Phailure oph phenetics
Mon 24 Jan 2011 08:56 PM
My paper with Christy Mag Uidhir has finally appeared in Metaphilosophy.
Unfortunately, it's already one of those papers that I think about and cringe. Not for the paper altogether, but for one vocabulary failure. (Although it's a co-authored paper, the glitch that makes me cringe is totally my fault.)
In the paper, I use the word 'phenetic' to describe species concepts which distinguish species in terms of the characteristics of individual organisms. This reflects the dictionary definition of the word. The OED definition of 'phenetic', for example, begins: "Designating or relating to the classification of organisms on the basis of their observed similarities and differences..."
However, biologists and philosophers of biology use the word more narrowly to distinguish a specific movement: people who self-identified as employing a phenetic approach and who distinguished species just by doing statistical analyses of observable features. Reading the paper with this narrower reading in mind, the descriptions of species concept pluralism are just wrong.
My usage in the paper resulted partly from my being less familiar with the literature when writing it than I am now. The paper has been forthcoming for a long time.
Yet my usage also resulted from needing a word for the broader, dictionary sense of 'phenetic'. There are a whole range of character-based approaches which distinguish species in terms of features of individual organisms, including both pheneticists (in the narrow sense) and contemporary pattern cladists. These character-based approaches contrast with biological species approaches (which consider reproductive relations rather than characters of individuals), ecological approaches (which consider environmental relations), and evolutionary approaches (which consider historical relations).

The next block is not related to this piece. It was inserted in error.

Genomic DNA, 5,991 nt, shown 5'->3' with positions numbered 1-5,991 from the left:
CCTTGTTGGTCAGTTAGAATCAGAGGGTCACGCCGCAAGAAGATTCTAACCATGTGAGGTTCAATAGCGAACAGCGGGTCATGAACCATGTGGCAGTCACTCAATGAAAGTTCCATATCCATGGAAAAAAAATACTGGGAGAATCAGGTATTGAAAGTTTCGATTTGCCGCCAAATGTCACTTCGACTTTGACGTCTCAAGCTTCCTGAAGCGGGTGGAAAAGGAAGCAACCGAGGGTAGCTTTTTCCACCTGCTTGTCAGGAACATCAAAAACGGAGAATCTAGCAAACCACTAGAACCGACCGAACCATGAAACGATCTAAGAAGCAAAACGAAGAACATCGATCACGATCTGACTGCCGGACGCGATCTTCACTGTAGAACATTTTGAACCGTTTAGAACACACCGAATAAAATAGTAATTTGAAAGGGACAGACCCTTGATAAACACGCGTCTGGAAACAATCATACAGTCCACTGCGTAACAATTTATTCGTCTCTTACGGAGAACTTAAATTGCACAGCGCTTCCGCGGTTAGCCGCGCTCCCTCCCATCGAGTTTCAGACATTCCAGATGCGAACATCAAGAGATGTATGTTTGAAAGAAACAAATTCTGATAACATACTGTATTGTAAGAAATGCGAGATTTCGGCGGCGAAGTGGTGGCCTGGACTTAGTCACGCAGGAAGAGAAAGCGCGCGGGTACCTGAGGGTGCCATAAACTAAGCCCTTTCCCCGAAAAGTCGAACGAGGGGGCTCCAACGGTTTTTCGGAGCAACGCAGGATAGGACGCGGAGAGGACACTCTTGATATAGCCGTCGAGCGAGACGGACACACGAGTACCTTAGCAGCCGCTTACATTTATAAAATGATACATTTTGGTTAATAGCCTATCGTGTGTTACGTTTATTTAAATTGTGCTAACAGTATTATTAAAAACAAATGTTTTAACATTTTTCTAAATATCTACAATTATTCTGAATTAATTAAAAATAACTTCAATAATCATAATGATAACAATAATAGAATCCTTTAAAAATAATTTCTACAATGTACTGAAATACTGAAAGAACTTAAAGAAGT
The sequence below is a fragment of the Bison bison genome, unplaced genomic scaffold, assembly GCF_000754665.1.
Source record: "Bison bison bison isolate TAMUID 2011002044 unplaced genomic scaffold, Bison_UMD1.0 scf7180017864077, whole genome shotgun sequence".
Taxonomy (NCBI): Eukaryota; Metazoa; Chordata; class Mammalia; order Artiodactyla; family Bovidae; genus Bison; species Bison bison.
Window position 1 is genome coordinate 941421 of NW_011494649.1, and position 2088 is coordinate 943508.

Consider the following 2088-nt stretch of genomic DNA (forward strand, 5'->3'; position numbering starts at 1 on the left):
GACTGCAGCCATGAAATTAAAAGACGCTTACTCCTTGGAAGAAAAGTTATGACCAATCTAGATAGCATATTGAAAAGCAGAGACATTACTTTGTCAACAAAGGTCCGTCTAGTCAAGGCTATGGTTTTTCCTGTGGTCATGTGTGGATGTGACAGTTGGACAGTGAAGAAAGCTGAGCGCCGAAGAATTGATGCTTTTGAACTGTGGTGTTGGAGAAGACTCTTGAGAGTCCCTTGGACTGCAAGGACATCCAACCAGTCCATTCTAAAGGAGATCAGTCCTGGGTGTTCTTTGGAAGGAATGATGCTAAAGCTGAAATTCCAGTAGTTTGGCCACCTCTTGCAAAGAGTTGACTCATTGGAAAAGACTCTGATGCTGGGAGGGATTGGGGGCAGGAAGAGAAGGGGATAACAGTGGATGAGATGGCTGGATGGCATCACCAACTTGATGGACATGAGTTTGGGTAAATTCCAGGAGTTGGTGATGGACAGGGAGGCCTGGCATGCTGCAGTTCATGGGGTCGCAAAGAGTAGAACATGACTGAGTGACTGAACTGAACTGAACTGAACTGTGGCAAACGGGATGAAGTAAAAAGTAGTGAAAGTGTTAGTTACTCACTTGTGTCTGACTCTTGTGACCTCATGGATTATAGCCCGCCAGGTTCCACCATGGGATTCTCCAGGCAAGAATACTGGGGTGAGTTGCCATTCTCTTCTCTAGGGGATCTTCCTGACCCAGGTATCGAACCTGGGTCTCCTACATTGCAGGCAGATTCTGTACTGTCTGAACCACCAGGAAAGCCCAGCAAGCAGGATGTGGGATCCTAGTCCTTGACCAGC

As far as I can tell, there is no single word for 'character-based approaches' either in the biological or the philosophical literature. So the fact that I glommed onto 'phenetic' is not entirely vicious. (Boneheaded? Yeah, but not vicious.)
Moreover, this is really incidental to the paper. It could be rewritten in terms of 'character-based approaches' rather than 'phenetics'. The argument that Christy and I make about ART would go through regardless, and the paper is ultimately about ART.
I regret letting a paper out into the world with such an infelicity, however, and I hope that readers who notice it will be forgiving. And when I think about it, I'll cringe.
LATER: John Wilkins tried to write a comment, was thwarted by a glitch in my blog, and went to the trouble of contacting me by other channels. He writes: "I've done that myself, but that doesn't stop me from taking advantage of your mistake here." He went to great lengths to let me know that he was excoriating my article, and I appreciate that.